Bittner appealed the ruling to the U.S. Supreme Court by filing a Writ Of Certiorari and the Supreme Court has agreed to hear this matter. We will keep you informed of new developments.
What You Must Know About IRS FBAR Penalty Negotiations
- The penalties for noncompliance in FBAR enforcement are staggering.
FBAR penalties can be unfair as the penalties are based on the account size and not on how much tax you avoided. This is a stark contrast to other IRS penalties which are based on how much additional tax is owed. Given this difference you will always have a bigger risk and more to lose when dealing with FBAR penalties.
- The two types of FBAR penalties.
The “get off gently FBAR penalty” – If the IRS feels that you made an innocent mistake and “not willfully” ignored to file your FBAR, your “get off gently penalty” will be $10,000 per overseas account per year not reported. To illustrate, if you have five foreign accounts that you failed to report on your FBAR in each of five years, the IRS can penalize you $50,000 per form (as supported by the Bittner and Kaufman cases) or $250,000 if imposed by account regardless of whether you even have that amount sitting in your foreign accounts.
The “disastrous FBAR penalty” – If the IRS can show that you “intentionally” avoided filing your FBAR’s, your minimum “disastrous FBAR penalty” will be 50% of your account value. Additionally, the IRS may also press for criminal charges and if convicted of a willful violation, this can also lead to jail time. The “disastrous FBAR penalty” can also be assessed multiple times thus wiping out your entire savings.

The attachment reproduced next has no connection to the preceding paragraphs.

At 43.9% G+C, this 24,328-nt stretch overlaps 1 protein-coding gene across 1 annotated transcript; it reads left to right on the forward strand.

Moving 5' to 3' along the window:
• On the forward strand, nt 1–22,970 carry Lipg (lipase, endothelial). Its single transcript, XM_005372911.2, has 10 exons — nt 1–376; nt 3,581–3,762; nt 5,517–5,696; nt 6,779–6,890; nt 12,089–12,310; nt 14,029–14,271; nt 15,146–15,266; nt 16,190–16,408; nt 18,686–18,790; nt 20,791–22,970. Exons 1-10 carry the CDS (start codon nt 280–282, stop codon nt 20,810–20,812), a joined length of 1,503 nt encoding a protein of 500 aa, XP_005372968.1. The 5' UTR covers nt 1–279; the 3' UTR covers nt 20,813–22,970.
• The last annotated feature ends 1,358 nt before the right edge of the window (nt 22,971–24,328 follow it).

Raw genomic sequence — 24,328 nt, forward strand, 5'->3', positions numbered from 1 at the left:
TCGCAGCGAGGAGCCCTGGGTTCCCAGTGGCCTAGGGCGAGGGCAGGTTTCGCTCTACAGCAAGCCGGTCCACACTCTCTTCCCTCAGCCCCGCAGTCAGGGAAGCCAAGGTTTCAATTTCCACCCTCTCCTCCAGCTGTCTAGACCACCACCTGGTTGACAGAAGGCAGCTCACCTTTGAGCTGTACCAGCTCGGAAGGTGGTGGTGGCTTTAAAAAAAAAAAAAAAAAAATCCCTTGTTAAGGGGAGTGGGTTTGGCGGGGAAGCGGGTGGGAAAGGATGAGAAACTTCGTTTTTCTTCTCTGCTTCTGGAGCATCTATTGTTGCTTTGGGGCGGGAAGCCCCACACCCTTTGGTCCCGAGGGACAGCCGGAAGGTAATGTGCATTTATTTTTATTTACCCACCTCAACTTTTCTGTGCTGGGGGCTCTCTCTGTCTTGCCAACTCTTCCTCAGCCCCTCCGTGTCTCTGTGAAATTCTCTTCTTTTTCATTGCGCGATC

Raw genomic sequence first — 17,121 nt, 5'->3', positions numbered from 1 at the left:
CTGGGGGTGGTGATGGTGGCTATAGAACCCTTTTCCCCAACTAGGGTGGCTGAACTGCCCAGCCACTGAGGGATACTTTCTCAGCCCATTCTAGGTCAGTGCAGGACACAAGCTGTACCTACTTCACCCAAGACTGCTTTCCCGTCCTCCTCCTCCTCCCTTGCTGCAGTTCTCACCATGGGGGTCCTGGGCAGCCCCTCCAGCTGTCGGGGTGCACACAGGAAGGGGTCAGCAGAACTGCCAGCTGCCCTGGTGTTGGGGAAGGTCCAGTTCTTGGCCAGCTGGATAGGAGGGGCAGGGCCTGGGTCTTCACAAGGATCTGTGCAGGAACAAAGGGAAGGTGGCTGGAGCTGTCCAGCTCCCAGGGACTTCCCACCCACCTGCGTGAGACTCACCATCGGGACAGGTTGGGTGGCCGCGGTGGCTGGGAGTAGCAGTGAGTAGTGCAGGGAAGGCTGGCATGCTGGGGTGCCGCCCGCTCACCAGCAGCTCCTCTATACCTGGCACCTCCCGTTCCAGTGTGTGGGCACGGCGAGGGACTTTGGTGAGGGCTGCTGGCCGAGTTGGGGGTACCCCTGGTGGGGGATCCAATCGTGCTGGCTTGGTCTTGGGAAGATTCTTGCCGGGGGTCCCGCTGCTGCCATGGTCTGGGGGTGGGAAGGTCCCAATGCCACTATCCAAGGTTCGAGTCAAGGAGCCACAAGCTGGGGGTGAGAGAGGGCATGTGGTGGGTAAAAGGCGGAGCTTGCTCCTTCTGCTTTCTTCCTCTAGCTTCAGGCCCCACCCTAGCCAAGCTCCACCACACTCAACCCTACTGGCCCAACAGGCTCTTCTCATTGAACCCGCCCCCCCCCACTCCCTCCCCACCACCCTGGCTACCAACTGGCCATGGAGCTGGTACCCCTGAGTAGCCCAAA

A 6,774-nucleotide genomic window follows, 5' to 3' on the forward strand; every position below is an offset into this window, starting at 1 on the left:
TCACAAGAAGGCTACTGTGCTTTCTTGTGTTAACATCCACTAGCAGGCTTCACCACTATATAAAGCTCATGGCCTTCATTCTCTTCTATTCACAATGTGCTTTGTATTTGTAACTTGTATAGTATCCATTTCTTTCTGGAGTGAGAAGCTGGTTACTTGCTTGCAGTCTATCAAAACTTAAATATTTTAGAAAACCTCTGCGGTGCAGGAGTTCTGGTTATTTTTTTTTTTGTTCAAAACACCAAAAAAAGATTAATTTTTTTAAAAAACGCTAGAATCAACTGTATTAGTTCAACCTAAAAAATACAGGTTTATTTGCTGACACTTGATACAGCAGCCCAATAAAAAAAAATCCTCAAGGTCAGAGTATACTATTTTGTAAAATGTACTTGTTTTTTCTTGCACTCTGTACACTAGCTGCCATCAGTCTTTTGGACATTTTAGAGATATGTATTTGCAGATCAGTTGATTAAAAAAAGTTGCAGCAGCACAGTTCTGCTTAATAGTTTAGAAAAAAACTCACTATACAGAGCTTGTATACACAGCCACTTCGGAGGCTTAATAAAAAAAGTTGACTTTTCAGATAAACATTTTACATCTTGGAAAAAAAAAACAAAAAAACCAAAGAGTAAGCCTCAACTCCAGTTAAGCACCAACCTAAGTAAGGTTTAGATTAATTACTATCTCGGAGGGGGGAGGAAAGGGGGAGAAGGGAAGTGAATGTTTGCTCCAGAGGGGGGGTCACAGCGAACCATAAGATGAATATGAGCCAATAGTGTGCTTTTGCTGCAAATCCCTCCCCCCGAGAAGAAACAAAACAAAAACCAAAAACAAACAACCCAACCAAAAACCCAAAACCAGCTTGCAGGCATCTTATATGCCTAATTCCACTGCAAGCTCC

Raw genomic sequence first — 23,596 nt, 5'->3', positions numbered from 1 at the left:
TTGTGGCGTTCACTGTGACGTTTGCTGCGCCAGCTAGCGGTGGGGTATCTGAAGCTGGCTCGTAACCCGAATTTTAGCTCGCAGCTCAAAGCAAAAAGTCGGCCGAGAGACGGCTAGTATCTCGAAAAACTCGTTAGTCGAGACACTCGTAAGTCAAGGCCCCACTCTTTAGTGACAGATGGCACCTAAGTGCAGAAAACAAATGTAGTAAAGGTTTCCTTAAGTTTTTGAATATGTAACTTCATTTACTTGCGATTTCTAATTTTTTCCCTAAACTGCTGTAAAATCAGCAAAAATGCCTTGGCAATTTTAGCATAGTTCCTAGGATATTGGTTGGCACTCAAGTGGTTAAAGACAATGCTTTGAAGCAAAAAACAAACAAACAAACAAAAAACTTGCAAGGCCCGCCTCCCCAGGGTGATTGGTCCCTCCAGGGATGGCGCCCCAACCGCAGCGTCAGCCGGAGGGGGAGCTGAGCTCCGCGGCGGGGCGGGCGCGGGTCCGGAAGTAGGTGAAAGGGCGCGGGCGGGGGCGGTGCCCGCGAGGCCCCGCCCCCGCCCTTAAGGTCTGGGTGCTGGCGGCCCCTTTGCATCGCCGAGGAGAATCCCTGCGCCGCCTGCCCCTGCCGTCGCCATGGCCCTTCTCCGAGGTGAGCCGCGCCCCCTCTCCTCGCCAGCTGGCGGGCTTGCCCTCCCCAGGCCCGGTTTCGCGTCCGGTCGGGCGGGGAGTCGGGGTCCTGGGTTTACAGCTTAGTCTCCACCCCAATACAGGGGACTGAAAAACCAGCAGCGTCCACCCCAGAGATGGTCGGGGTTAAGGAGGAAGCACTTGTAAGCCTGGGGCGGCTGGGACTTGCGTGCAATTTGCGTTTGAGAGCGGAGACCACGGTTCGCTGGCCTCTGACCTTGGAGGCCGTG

Under both willful and non-willful penalties “the violation flows from the failure to file a timely and accurate FBAR”.
- The taxpayer’s burden of proving “reasonable cause”
You are obligated to pay the penalty the IRS deems necessary. The IRS can assume the “disastrous FBAR penalty” and they are not required to prove willfulness. It will be the taxpayer that bears the heavy burden of proving that the taxpayer’s failure to comply was due to reasonable cause and not from “willful neglect”.
- Your appeal option.
Having exhausted all administrative remedies within the IRS first, you can then appeal the proposed FBAR penalties to a Federal District Court but for that court to have jurisdiction you must pay the assessments in full and then sue the IRS in a district court for refund. Since coming up with the money may be impossible for most taxpayers, consider hiring an experienced tax attorney to make the most of the IRS appeals process and perhaps avoid the need for litigation. Keep in mind that in the appeals process, you do not have to pay any FBAR penalty until the end. Second, you can be successful if IRS remedies itself thus making court filings unnecessary. And third, even if the administrative remedies do not yield you success, your tax attorney can attempt to negotiate with the IRS to lower your FBAR penalties without going for a trial.